Decline in Oil Prices and the Negative Interest Rate Policy in Japan
20 Pages Posted: 9 Nov 2016 Last revised: 4 Jan 2017
Date Written: October 7, 2016
In April 2013, the Bank of Japan (BOJ) introduced an inflation target of 2% with the aim of overcoming deflation and achieving sustainable economic growth. But due to lower international oil prices it was unable to achieve this target and was forced to take further measures. Hence, in February 2016, the BOJ adopted a negative interest rate policy by massively increasing the money supply through purchasing long-term Japanese government bonds (JGBs). The BOJ had previously only purchased short-term government bonds, a policy that flattened the yield curve of JGBs. On the one hand, banks reduced the number of government bonds they purchased because short-term bond yields had become negative. Even the interest rates of long-term government bonds up to 15 years became negative. On the other hand, bank loans to the corporate sector did not increase, due to the Japanese economy’s vertical investment-saving (IS) curve. This paper firstly explains why, in the view of the authors, the BOJ has to reduce its 2% inflation target in the present low oil price era. Secondly, it argues that Japan cannot make a sustainable recovery from its long-lasting recession and tackle its long-standing deflation problem by means of its current monetary policy and its negative interest policy in particular. It is of key importance to make the IS curve downward rather than vertical. That means the rate of return on investment must be positive and companies must be willing to invest even if interest rates are set too low. Japan’s long-term recession is due to structural problems that cannot be solved by its current monetary policy.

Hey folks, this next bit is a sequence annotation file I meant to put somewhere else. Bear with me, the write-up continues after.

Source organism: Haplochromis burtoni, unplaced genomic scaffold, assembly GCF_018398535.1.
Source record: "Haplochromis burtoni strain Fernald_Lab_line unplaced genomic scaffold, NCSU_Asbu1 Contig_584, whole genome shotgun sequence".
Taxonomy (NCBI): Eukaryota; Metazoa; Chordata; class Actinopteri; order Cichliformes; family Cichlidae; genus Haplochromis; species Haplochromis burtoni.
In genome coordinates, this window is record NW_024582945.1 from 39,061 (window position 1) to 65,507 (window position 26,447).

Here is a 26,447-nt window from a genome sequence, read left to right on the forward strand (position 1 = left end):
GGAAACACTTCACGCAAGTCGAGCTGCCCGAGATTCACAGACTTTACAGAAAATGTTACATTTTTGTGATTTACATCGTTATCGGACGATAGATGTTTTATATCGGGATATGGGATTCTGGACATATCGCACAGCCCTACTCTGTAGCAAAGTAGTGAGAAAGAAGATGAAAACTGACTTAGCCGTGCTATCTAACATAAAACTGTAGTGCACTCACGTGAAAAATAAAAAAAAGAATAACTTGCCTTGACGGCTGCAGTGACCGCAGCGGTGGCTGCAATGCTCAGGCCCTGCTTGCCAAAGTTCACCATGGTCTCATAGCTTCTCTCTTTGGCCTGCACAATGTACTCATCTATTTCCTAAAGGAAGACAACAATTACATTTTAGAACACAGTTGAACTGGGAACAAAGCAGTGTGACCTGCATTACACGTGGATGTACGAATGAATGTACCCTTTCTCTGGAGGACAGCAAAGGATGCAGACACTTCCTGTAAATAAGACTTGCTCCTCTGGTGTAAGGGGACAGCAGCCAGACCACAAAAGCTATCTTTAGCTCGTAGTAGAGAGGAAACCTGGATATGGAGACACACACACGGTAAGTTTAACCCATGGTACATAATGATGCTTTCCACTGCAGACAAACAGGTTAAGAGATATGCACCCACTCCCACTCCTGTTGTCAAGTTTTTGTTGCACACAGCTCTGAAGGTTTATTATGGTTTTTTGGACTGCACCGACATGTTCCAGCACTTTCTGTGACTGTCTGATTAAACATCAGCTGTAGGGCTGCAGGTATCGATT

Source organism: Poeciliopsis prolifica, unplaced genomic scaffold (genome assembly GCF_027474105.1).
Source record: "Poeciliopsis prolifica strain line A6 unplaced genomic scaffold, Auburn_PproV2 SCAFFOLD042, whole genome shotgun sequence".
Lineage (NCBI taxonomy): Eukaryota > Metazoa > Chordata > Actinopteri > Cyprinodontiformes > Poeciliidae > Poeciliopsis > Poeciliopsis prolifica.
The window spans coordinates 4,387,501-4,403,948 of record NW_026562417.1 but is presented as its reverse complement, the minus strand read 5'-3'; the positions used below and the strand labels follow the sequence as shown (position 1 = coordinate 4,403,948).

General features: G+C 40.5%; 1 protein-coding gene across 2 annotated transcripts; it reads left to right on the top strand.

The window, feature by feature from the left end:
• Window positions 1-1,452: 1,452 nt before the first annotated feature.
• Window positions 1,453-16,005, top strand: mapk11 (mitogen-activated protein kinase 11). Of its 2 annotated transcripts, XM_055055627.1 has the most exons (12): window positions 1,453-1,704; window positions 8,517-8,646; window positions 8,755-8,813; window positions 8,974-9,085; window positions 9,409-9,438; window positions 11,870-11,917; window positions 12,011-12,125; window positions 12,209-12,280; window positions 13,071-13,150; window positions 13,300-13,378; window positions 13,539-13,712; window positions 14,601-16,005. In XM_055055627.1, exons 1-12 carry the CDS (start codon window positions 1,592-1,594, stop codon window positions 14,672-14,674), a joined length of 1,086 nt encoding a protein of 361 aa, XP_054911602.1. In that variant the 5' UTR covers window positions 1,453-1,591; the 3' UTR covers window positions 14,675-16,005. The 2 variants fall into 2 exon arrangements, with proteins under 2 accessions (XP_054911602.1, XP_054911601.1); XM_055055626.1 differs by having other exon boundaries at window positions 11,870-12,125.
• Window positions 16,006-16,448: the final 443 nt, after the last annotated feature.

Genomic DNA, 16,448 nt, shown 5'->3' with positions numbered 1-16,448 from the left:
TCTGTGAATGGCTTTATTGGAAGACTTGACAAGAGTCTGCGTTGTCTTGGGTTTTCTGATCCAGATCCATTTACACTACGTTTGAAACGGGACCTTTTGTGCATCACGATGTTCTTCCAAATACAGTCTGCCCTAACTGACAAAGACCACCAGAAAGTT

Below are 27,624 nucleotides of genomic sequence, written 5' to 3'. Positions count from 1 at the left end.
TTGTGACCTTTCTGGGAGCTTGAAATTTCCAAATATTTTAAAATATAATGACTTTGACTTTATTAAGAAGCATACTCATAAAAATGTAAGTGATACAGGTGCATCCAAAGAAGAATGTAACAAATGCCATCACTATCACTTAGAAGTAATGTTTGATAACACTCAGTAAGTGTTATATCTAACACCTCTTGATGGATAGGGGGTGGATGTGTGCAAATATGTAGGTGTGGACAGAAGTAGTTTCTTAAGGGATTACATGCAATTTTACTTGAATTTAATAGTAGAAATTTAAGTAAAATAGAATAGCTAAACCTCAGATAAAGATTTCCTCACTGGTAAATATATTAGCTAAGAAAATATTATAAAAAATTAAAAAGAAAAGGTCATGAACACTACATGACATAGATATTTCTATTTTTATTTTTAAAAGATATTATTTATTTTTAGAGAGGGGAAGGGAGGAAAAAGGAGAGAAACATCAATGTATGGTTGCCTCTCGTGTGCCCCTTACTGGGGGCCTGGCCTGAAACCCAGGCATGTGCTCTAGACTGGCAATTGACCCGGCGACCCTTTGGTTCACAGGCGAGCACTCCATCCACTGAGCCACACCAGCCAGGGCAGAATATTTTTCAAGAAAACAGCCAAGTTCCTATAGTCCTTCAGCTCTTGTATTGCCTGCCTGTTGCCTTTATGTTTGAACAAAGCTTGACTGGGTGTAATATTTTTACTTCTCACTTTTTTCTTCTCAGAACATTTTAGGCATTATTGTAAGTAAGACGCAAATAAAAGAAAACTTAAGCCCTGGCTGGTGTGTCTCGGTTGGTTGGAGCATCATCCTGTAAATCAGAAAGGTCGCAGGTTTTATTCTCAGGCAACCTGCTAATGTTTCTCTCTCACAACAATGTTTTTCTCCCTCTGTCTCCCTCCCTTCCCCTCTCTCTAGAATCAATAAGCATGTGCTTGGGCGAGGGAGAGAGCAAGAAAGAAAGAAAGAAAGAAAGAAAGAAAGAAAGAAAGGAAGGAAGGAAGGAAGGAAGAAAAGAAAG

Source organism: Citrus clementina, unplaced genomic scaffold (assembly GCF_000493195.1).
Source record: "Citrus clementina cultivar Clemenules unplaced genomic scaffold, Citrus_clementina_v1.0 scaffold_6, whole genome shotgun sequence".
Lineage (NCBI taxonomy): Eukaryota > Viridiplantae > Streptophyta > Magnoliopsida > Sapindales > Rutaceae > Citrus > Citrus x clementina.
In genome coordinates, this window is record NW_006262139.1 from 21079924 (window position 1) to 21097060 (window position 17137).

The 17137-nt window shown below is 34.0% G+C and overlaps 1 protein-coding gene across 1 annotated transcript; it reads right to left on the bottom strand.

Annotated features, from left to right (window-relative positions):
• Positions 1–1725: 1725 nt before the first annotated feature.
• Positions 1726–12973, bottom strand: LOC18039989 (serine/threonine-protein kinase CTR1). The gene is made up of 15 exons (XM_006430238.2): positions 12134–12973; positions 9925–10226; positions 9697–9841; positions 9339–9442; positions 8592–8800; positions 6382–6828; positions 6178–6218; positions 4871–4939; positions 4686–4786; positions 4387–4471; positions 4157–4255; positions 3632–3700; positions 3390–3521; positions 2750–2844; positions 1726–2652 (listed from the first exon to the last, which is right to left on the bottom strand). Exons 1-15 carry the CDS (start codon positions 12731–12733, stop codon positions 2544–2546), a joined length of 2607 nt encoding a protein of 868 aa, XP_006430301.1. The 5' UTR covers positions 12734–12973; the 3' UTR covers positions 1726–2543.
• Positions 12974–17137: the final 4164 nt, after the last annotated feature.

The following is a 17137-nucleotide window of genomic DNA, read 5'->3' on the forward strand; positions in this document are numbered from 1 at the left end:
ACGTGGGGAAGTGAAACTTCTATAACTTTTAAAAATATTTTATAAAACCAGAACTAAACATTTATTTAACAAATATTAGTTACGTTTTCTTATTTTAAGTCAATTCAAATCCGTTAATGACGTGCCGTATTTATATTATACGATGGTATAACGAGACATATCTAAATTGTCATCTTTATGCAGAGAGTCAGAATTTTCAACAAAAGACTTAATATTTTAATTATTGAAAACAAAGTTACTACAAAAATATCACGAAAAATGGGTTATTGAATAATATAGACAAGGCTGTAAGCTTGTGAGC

Keywords: oil prices, negative interest rates, 金融政策, 量的金融緩和政策, 原油価格、吉野直行
JEL Classification: E52, E63, Q43
Suggested Citation: Suggested Citation